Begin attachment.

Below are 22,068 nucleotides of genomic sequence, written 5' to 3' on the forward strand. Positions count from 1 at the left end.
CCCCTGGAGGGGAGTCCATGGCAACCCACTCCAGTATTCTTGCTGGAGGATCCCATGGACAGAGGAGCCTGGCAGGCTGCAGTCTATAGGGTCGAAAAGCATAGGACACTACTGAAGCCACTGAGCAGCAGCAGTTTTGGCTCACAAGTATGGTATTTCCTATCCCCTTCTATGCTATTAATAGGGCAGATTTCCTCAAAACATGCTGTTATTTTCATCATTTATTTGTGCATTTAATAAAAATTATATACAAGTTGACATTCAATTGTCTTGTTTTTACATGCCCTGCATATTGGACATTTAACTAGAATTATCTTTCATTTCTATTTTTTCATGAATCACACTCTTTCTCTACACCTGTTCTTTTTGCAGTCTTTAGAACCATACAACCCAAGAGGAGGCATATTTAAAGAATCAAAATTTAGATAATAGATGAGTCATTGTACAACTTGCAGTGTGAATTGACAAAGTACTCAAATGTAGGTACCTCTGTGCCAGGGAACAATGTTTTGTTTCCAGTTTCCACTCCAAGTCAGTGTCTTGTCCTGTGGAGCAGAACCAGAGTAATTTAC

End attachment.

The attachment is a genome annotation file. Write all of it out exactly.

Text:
Below are 22,068 nucleotides of genomic sequence, written 5' to 3' on the forward strand. Positions count from 1 at the left end.
CCCCTGGAGGGGAGTCCATGGCAACCCACTCCAGTATTCTTGCTGGAGGATCCCATGGACAGAGGAGCCTGGCAGGCTGCAGTCTATAGGGTCGAAAAGCATAGGACACTACTGAAGCCACTGAGCAGCAGCAGTTTTGGCTCACAAGTATGGTATTTCCTATCCCCTTCTATGCTATTAATAGGGCAGATTTCCTCAAAACATGCTGTTATTTTCATCATTTATTTGTGCATTTAATAAAAATTATATACAAGTTGACATTCAATTGTCTTGTTTTTACATGCCCTGCATATTGGACATTTAACTAGAATTATCTTTCATTTCTATTTTTTCATGAATCACACTCTTTCTCTACACCTGTTCTTTTTGCAGTCTTTAGAACCATACAACCCAAGAGGAGGCATATTTAAAGAATCAAAATTTAGATAATAGATGAGTCATTGTACAACTTGCAGTGTGAATTGACAAAGTACTCAAATGTAGGTACCTCTGTGCCAGGGAACAATGTTTTGTTTCCAGTTTCCACTCCAAGTCAGTGTCTTGTCCTGTGGAGCAGAACCAGAGTAATTTAC